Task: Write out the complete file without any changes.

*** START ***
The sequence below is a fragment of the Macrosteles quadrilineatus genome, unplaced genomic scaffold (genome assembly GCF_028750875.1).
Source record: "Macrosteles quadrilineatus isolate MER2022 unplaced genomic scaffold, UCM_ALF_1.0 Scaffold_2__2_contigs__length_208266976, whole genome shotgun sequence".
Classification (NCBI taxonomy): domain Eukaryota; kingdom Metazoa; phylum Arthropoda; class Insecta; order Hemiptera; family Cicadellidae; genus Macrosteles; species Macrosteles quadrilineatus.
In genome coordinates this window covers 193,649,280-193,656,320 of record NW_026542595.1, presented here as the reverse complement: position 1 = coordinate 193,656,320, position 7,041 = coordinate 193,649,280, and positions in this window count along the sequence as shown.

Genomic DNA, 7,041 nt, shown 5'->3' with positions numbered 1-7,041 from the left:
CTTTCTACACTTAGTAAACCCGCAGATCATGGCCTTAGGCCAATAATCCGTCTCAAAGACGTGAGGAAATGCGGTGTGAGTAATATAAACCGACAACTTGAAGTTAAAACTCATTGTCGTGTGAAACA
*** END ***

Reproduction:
The sequence below is a fragment of the Macrosteles quadrilineatus genome, unplaced genomic scaffold (genome assembly GCF_028750875.1).
Source record: "Macrosteles quadrilineatus isolate MER2022 unplaced genomic scaffold, UCM_ALF_1.0 Scaffold_2__2_contigs__length_208266976, whole genome shotgun sequence".
Classification (NCBI taxonomy): domain Eukaryota; kingdom Metazoa; phylum Arthropoda; class Insecta; order Hemiptera; family Cicadellidae; genus Macrosteles; species Macrosteles quadrilineatus.
In genome coordinates this window covers 193,649,280-193,656,320 of record NW_026542595.1, presented here as the reverse complement: position 1 = coordinate 193,656,320, position 7,041 = coordinate 193,649,280, and positions in this window count along the sequence as shown.

Genomic DNA, 7,041 nt, shown 5'->3' with positions numbered 1-7,041 from the left:
CTTTCTACACTTAGTAAACCCGCAGATCATGGCCTTAGGCCAATAATCCGTCTCAAAGACGTGAGGAAATGCGGTGTGAGTAATATAAACCGACAACTTGAAGTTAAAACTCATTGTCGTGTGAAACA